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Installing stone veneer over 2-inch rigid insulation

nikkiB19 | Posted in Energy Efficiency and Durability on

We live in climate zone 5A and we unfortunately purchased a log home that only has 3.5″ pine walls with no insulation (we thought there was insulation at the time of purchase per the manufacturers website). Anyway, we want to install 2″ rigid insulation on the outside of the log walls and use stone veneer. I am trying to understand the wall section though. My thought is:

3.5″ pine wall
2″ rigid insulation
metal screen with scratch coat
stone veneer

We are going to put a ledge angle at the base on the stone should only be about 8ft high. But how should we attach the stone metal screen through the 2″ insulation??? Is there a product similar to the plastic “‘studs” within ICF walls that veneer can attach to? If a product like that exists then we could cut the rigid board to 16″ strips and install these stud type members for the metal screen to be secured to. Any thoughts???

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  1. user-2310254 | | #1

    Nicole. Martin Holladay responded to an owner who had a similar objective. The post is four years old, so he may want to amend some comments. Note his link to an article on installing rigid foam. I'm not sure how minimum r-values apply when overlaying a log home, but I'm sure someone else will comment.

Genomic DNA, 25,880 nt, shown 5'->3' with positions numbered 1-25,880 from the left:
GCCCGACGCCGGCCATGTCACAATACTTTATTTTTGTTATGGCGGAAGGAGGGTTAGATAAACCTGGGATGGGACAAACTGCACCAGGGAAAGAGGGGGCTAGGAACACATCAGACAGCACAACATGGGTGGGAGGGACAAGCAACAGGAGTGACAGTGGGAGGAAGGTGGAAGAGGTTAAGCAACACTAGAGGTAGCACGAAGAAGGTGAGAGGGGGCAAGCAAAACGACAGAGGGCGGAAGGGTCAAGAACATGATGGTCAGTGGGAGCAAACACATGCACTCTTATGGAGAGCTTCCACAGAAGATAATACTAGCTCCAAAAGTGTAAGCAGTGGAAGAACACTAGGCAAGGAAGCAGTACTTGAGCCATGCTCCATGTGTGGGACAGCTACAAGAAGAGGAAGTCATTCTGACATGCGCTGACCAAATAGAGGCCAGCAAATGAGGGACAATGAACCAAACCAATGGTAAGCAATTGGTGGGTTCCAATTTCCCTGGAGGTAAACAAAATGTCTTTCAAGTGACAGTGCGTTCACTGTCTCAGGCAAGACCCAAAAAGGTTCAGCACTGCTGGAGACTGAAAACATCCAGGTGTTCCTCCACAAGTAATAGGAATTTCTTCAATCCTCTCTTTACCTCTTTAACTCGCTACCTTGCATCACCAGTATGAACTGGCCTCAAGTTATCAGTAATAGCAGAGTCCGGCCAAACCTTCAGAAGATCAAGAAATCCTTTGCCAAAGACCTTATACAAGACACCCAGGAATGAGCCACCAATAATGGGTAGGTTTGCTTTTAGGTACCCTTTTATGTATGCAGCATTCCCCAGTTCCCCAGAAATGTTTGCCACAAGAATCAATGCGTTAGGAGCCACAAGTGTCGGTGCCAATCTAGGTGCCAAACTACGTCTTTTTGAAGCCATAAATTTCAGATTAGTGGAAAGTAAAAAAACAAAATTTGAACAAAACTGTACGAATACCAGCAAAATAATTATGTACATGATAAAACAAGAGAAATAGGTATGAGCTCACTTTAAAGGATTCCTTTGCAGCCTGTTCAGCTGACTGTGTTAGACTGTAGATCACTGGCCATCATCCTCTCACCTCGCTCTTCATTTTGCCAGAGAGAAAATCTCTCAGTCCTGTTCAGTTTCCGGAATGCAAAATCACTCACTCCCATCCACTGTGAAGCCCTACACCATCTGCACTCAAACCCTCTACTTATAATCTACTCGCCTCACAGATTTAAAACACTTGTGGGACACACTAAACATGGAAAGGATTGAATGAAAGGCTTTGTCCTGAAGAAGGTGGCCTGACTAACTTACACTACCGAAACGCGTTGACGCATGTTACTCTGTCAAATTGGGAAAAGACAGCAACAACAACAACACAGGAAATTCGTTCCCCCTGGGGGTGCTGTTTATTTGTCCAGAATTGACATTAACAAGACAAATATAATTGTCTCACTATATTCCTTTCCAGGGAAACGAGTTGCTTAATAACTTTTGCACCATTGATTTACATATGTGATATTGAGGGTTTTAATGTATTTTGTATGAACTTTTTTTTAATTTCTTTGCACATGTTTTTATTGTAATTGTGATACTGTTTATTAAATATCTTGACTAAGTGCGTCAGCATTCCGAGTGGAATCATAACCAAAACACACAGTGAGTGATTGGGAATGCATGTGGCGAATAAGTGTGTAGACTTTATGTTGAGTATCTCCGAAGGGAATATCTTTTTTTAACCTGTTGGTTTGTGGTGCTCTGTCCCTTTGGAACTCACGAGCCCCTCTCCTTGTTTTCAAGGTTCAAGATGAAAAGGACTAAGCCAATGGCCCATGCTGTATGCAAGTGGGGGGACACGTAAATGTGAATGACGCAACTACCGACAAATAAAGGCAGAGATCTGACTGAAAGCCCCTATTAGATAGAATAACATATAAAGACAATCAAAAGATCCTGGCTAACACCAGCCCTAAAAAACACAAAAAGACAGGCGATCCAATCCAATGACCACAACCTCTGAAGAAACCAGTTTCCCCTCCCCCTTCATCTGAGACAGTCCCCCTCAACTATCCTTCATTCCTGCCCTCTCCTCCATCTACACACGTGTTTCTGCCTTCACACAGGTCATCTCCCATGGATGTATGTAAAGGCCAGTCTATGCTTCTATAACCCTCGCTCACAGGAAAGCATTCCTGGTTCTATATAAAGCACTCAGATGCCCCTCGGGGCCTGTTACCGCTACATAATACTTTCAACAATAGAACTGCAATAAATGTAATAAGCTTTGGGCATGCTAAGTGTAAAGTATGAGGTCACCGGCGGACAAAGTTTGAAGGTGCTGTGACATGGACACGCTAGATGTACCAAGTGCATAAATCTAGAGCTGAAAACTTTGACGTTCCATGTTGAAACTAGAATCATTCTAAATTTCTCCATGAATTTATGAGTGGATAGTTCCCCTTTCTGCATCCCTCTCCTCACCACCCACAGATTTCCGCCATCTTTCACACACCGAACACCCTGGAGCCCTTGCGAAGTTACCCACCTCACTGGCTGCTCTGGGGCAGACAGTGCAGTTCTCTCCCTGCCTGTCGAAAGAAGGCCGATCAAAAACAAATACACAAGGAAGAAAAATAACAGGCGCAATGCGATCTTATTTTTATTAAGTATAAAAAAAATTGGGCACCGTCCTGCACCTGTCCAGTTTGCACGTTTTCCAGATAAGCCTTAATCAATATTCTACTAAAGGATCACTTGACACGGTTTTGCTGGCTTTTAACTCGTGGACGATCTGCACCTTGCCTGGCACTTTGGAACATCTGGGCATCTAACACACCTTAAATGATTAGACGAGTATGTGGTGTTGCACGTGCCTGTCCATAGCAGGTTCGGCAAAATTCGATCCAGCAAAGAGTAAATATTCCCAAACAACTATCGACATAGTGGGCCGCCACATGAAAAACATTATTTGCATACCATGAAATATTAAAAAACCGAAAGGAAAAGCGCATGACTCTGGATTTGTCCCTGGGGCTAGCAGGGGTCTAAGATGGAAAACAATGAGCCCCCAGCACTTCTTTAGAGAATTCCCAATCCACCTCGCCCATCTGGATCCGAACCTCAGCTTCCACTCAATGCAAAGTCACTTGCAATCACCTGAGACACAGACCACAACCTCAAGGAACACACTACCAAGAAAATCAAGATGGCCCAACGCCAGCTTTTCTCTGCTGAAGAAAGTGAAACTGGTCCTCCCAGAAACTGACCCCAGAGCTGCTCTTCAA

"As you probably know, the two weaknesses of most log homes are the low R-value of the walls and the fact that the walls leak a lot of air.

    It's very important that you establish an exterior air barrier on your log home. You can do this with plywood, with housewrap, or with the rigid foam layer. No matter which approach you take, you have to aim for an airtight installation.

    I don't know how bumpy or out-of-plumb your walls are. But if they really are both plumb and co-planar, you are lucky. In that case, you may be able to achieve an air barrier with a layer of rigid foam. I would advise that you use polyisocyanurate. Here is the controversy: rigid foam may shrink, so some builders are wary of depending on the rigid foam to be your air barrier.

    In any case, the foam needs to be thick enough to keep the interior of the foam above the dew point in your climate, and the seams need to be carefully taped with a high quality compatible tape.

    If you are leery of the dimensional stability of the rigid foam, you should establish your exterior air barrier with taped housewrap or taped plywood before proceeding to install the rigid foam.

    Your final question is: what material will you use as your WRB? Your WRB may be the same as your air barrier, but in some cases you will have different materials for these two layers. Study up on GBA -- there are plenty of articles on these questions.


  2. GBA Editor
    Martin Holladay | | #2

    You are taking on a big challenge. There are many factors that may trip you up, so you may want to reconsider your plan.

    As my earlier advice (quoted by Steve) points out, you have to (a) establish an air barrier, (b) provide an adequate layer of insulation with a decent R-value, and (c) make sure that your wall is vertical and co-planar. And that's just for starters.